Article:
Michelle taught me to keep the POV consistent... to tell the story completely from Nikaia's viewpoint. I learned a lot from that. In the draft as it is now, the reader gets to see the story unfold as if they're perched on Nikaia's shoulder through every scene. It's an effective device that helps put the reader "in the moment" through all 30 chapters of the story.

What impressed me most of all was how invested Michelle became in the book. She cared about it, believed in it, as much as I did. The energy that she put into the book was encouraging and flattering. It  motivated me to go through the work necessary to make the story the best it possibly can be.

Content Edit is now complete for Stone and Silt, and I'm now entering into the Line Edit phase. I'll give an update on that in the next few days. Getting closer to release!

Stone and Silt is scheduled to be published in August 2013.

Sunday, May 12, 2013

"Stone and Silt" - cover reveal..!

The cover has been prepared for "Stone and Silt" and I couldn't be happier with it. Here it is!

Here's the publisher's link:

Thanks to the pros at Red Adept Publishing and Streetlight Graphics for this!

Stone and Silt is on schedule to be released in Fall 2013.

Wednesday, May 8, 2013

Under the Stars

In Stone and Silt, Nikaia spends a night alone in the wild as part of her spirit training - the coming-of-age ritual practiced by First Nations people. It's a transformative experience for her and marks her passage into womanhood.

While not quite as dramatic, I have my own memories of sleeping under the stars in British Columbia. The town I grew up in, Lytton, is hot in the summers, with highs in the 90s and 100s not being uncommon. Being a town of only 300 or so, with maybe fifteen hundred people on the nearby reserves, it was always a thrill to hear Lytton mentioned as "The Hottest Spot in Canada" on the evening CBC weather report. I was pleased that the nearby town of Lillooet, which I suspected was even hotter, didn't have a weather station of its own to usurp these rare mentions of our town on the provincial newscasts.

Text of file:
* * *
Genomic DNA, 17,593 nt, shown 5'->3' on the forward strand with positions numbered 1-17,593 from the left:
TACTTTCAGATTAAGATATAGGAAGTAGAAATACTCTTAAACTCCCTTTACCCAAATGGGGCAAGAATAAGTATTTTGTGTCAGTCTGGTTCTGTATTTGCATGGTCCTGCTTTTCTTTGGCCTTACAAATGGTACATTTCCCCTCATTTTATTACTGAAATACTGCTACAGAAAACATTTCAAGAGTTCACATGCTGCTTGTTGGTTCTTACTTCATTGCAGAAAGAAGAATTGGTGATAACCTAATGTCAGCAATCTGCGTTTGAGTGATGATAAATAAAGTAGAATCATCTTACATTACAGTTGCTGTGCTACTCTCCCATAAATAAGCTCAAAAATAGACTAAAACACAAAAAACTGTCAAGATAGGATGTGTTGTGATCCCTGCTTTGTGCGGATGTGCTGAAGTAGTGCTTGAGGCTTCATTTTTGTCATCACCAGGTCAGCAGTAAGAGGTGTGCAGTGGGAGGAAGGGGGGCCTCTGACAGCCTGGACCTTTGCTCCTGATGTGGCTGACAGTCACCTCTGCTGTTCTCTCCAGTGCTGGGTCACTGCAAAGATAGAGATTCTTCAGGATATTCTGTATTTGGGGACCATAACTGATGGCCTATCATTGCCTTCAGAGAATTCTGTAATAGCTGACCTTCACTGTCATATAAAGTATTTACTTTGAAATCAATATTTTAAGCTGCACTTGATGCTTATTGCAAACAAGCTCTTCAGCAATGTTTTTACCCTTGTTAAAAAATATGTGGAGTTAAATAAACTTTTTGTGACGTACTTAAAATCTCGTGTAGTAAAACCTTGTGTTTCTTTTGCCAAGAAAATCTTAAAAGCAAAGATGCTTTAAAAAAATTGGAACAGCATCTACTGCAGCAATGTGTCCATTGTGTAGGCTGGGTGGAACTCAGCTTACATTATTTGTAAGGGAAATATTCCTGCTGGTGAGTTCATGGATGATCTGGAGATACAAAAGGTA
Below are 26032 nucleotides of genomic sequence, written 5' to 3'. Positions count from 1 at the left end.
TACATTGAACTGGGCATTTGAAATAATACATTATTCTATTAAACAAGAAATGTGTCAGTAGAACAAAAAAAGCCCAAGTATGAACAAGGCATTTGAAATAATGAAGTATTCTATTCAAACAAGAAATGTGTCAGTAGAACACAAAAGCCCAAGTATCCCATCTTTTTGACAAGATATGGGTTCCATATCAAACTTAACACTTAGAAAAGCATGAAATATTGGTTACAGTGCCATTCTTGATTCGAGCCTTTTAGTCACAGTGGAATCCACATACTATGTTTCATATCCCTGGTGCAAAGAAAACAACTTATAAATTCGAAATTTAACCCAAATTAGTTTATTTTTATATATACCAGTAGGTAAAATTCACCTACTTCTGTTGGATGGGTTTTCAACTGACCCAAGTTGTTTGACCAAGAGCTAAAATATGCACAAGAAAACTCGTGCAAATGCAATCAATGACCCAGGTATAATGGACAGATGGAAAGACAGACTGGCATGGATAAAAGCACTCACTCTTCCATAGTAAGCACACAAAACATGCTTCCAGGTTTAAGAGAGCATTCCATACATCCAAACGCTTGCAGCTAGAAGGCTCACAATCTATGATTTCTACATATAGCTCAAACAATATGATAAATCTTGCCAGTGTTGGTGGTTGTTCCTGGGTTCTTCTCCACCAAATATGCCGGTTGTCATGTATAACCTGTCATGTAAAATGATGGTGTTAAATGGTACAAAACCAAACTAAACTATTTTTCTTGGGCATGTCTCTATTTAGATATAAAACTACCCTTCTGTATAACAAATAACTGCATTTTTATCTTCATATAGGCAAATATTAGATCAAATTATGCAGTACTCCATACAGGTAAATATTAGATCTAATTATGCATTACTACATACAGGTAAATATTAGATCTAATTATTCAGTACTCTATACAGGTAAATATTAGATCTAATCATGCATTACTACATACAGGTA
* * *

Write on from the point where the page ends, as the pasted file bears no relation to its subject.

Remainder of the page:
Located a hundred miles inland from the coast, Lytton is a place of bone-dry heat - no humidity whatsoever. I took full advantage of those hot summers, with outdoor jobs throughout my teens - mowing lawns, pumping gas, guiding river trips.

Days are long in that northern latitude. It wouldn't be until 10pm or so before twilight settled into the canyon. My four brothers and sisters and I would spread a canvas tarp on the grass. We'd lay out pillows and thick sleeping bags. Trixie, our black sheltie, would sit in the grass nearby, her protective instincts on alert for us. Soon the baking heat would give way to cool night breezes, feeling as fresh as a dewy leaf on our cheeks.

Lying on our backs, the musty smell of canvas in our nostrils, we'd see the first night star appear, then the brighter constellations: the Big and Little Dippers, the North Star, the W-shape of Cassiopeia, and the aligned triplet of stars making up Orion's Belt. The occasional shooting star would cause an excited stir among us. Our town was too far south to see the northern lights - except for one unforgettable night when we were treated to a rare display. Massive white bands of light flashed in the sky, then reappeared in different locations, like some elaborate stage lighting. Each band seemed to be thousands of miles long. We ran inside to wake up Mom and Dad so they could see it with us.

My childhood home was 200 feet from the tracks, and every few hours our dozing would be disrupted by the rumbling of coal trains on the Canadian Pacific Railway. In those days the boxcars were uncovered. We'd occasionally have to spray off the coal dust that accumulated on the siding of our home.